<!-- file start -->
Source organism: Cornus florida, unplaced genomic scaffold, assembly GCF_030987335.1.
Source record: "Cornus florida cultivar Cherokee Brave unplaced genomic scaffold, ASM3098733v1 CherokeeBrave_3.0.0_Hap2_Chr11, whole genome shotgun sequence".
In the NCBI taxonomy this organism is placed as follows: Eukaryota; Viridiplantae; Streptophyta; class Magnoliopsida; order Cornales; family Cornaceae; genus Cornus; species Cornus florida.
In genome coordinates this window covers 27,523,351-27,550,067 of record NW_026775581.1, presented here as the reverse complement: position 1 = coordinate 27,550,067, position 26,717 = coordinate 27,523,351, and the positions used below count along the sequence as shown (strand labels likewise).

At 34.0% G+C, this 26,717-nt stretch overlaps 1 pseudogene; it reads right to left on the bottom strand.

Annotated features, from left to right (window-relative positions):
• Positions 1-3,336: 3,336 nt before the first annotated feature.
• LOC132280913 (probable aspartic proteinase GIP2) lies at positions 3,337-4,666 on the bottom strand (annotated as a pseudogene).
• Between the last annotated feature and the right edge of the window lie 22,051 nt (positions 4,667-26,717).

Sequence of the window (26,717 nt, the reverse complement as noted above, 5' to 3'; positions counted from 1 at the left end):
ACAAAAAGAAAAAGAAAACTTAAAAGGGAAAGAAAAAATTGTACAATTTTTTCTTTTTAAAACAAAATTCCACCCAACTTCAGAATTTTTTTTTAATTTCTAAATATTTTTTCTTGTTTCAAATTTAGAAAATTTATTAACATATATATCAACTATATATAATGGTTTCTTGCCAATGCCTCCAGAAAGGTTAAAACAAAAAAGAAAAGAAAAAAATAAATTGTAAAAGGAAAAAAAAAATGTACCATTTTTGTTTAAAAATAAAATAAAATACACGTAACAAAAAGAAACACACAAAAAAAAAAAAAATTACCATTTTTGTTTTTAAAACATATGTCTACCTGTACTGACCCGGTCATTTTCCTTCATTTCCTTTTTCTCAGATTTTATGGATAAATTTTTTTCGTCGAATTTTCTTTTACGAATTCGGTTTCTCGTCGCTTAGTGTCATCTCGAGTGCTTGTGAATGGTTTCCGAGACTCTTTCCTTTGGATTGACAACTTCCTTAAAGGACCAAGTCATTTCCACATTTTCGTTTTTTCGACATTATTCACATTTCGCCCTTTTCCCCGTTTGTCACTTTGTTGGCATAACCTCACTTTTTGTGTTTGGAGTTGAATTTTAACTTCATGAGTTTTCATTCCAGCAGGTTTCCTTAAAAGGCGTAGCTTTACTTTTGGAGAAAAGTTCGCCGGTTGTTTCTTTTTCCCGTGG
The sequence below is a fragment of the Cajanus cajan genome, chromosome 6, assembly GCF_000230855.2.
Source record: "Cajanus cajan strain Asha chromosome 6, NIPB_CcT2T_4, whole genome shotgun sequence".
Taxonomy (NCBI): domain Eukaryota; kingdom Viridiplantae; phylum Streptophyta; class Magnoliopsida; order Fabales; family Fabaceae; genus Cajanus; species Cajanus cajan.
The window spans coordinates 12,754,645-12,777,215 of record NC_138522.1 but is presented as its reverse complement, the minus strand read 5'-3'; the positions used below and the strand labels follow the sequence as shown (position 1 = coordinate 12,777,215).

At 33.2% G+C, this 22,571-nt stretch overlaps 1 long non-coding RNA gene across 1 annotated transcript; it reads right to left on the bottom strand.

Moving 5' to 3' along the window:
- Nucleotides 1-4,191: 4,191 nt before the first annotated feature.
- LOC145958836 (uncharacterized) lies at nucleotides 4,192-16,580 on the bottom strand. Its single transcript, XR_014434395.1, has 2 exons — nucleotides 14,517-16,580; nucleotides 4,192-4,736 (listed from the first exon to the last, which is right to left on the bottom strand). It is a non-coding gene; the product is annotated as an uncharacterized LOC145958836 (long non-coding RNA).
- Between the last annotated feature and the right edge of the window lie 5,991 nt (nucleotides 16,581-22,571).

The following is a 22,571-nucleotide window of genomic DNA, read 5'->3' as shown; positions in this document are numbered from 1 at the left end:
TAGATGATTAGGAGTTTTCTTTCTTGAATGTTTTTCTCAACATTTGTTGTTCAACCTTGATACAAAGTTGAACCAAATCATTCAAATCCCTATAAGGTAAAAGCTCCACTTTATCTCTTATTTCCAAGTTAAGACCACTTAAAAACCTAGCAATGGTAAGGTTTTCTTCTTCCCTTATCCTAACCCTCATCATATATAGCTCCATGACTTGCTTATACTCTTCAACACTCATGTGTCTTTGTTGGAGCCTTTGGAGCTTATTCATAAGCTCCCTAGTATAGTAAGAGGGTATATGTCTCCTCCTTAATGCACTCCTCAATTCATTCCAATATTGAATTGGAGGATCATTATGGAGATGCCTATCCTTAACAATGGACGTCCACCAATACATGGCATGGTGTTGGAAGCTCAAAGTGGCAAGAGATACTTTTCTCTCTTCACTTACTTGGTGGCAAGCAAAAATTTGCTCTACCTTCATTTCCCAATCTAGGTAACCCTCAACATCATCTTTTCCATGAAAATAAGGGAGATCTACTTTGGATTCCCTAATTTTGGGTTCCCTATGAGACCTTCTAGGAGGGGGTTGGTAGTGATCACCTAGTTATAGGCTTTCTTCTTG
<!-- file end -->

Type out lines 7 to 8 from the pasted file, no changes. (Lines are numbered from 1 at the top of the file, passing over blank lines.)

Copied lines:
• Positions 1-3,336: 3,336 nt before the first annotated feature.
• LOC132280913 (probable aspartic proteinase GIP2) lies at positions 3,337-4,666 on the bottom strand (annotated as a pseudogene).